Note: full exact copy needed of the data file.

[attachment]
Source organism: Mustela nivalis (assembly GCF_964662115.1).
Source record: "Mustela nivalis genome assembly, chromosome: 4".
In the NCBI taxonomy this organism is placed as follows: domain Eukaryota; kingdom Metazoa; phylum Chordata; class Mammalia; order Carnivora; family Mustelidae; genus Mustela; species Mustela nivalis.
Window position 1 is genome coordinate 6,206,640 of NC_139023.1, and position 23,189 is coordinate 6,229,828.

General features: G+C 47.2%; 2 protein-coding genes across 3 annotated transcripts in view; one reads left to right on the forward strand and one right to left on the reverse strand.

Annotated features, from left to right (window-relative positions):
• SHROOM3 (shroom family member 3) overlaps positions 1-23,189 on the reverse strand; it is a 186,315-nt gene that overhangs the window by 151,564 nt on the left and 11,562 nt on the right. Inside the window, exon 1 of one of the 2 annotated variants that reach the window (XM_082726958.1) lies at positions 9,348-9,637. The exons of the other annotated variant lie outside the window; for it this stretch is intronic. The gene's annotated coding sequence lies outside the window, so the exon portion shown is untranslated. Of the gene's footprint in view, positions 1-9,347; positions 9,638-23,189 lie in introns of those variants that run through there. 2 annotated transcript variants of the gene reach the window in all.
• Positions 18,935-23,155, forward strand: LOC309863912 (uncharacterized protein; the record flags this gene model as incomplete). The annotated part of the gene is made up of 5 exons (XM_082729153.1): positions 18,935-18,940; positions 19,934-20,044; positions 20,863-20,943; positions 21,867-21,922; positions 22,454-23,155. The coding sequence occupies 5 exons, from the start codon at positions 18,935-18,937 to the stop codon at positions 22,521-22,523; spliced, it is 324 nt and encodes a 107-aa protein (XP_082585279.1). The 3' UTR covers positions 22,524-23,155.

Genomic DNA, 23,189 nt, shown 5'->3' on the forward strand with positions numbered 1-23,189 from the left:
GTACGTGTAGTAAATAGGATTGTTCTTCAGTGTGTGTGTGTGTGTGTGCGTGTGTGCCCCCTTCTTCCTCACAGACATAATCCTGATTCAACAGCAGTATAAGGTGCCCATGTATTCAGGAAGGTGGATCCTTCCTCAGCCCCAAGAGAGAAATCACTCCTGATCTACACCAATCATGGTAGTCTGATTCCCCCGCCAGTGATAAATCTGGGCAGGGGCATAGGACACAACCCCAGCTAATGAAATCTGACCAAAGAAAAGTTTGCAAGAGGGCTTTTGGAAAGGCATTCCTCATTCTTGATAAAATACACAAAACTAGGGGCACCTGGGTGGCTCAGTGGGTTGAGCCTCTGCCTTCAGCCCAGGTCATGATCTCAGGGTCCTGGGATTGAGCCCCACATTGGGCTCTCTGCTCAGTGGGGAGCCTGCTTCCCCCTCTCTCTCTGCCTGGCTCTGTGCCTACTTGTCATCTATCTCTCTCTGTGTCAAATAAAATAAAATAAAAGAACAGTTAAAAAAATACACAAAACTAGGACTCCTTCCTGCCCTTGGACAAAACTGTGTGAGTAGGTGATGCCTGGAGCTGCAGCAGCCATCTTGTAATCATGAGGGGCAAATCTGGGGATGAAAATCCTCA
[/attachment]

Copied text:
Source organism: Mustela nivalis (assembly GCF_964662115.1).
Source record: "Mustela nivalis genome assembly, chromosome: 4".
In the NCBI taxonomy this organism is placed as follows: domain Eukaryota; kingdom Metazoa; phylum Chordata; class Mammalia; order Carnivora; family Mustelidae; genus Mustela; species Mustela nivalis.
Window position 1 is genome coordinate 6,206,640 of NC_139023.1, and position 23,189 is coordinate 6,229,828.

General features: G+C 47.2%; 2 protein-coding genes across 3 annotated transcripts in view; one reads left to right on the forward strand and one right to left on the reverse strand.

Annotated features, from left to right (window-relative positions):
• SHROOM3 (shroom family member 3) overlaps positions 1-23,189 on the reverse strand; it is a 186,315-nt gene that overhangs the window by 151,564 nt on the left and 11,562 nt on the right. Inside the window, exon 1 of one of the 2 annotated variants that reach the window (XM_082726958.1) lies at positions 9,348-9,637. The exons of the other annotated variant lie outside the window; for it this stretch is intronic. The gene's annotated coding sequence lies outside the window, so the exon portion shown is untranslated. Of the gene's footprint in view, positions 1-9,347; positions 9,638-23,189 lie in introns of those variants that run through there. 2 annotated transcript variants of the gene reach the window in all.
• Positions 18,935-23,155, forward strand: LOC309863912 (uncharacterized protein; the record flags this gene model as incomplete). The annotated part of the gene is made up of 5 exons (XM_082729153.1): positions 18,935-18,940; positions 19,934-20,044; positions 20,863-20,943; positions 21,867-21,922; positions 22,454-23,155. The coding sequence occupies 5 exons, from the start codon at positions 18,935-18,937 to the stop codon at positions 22,521-22,523; spliced, it is 324 nt and encodes a 107-aa protein (XP_082585279.1). The 3' UTR covers positions 22,524-23,155.

Genomic DNA, 23,189 nt, shown 5'->3' on the forward strand with positions numbered 1-23,189 from the left:
GTACGTGTAGTAAATAGGATTGTTCTTCAGTGTGTGTGTGTGTGTGTGCGTGTGTGCCCCCTTCTTCCTCACAGACATAATCCTGATTCAACAGCAGTATAAGGTGCCCATGTATTCAGGAAGGTGGATCCTTCCTCAGCCCCAAGAGAGAAATCACTCCTGATCTACACCAATCATGGTAGTCTGATTCCCCCGCCAGTGATAAATCTGGGCAGGGGCATAGGACACAACCCCAGCTAATGAAATCTGACCAAAGAAAAGTTTGCAAGAGGGCTTTTGGAAAGGCATTCCTCATTCTTGATAAAATACACAAAACTAGGGGCACCTGGGTGGCTCAGTGGGTTGAGCCTCTGCCTTCAGCCCAGGTCATGATCTCAGGGTCCTGGGATTGAGCCCCACATTGGGCTCTCTGCTCAGTGGGGAGCCTGCTTCCCCCTCTCTCTCTGCCTGGCTCTGTGCCTACTTGTCATCTATCTCTCTCTGTGTCAAATAAAATAAAATAAAAGAACAGTTAAAAAAATACACAAAACTAGGACTCCTTCCTGCCCTTGGACAAAACTGTGTGAGTAGGTGATGCCTGGAGCTGCAGCAGCCATCTTGTAATCATGAGGGGCAAATCTGGGGATGAAAATCCTCA